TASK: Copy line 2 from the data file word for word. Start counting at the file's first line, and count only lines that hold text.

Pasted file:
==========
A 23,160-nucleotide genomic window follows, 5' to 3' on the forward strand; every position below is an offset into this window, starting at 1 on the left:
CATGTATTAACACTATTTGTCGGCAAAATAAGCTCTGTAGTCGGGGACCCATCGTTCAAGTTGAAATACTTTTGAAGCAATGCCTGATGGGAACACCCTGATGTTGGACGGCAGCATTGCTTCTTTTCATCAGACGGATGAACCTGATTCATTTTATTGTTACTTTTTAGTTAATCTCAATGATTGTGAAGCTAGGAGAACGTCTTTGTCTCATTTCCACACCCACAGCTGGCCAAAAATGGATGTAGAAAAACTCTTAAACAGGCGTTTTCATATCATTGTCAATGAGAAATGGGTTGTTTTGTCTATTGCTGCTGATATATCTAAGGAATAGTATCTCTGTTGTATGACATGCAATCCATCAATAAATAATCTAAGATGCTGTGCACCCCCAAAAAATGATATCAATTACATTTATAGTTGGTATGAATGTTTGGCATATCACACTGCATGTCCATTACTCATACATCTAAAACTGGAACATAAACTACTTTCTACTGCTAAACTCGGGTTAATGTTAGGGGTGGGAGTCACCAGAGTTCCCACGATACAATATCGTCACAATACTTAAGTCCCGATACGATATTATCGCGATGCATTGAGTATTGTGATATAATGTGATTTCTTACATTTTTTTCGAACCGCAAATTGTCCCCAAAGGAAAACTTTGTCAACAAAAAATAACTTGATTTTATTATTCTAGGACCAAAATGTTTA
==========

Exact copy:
CATGTATTAACACTATTTGTCGGCAAAATAAGCTCTGTAGTCGGGGACCCATCGTTCAAGTTGAAATACTTTTGAAGCAATGCCTGATGGGAACACCCTGATGTTGGACGGCAGCATTGCTTCTTTTCATCAGACGGATGAACCTGATTCATTTTATTGTTACTTTTTAGTTAATCTCAATGATTGTGAAGCTAGGAGAACGTCTTTGTCTCATTTCCACACCCACAGCTGGCCAAAAATGGATGTAGAAAAACTCTTAAACAGGCGTTTTCATATCATTGTCAATGAGAAATGGGTTGTTTTGTCTATTGCTGCTGATATATCTAAGGAATAGTATCTCTGTTGTATGACATGCAATCCATCAATAAATAATCTAAGATGCTGTGCACCCCCAAAAAATGATATCAATTACATTTATAGTTGGTATGAATGTTTGGCATATCACACTGCATGTCCATTACTCATACATCTAAAACTGGAACATAAACTACTTTCTACTGCTAAACTCGGGTTAATGTTAGGGGTGGGAGTCACCAGAGTTCCCACGATACAATATCGTCACAATACTTAAGTCCCGATACGATATTATCGCGATGCATTGAGTATTGTGATATAATGTGATTTCTTACATTTTTTTCGAACCGCAAATTGTCCCCAAAGGAAAACTTTGTCAACAAAAAATAACTTGATTTTATTATTCTAGGACCAAAATGTTTA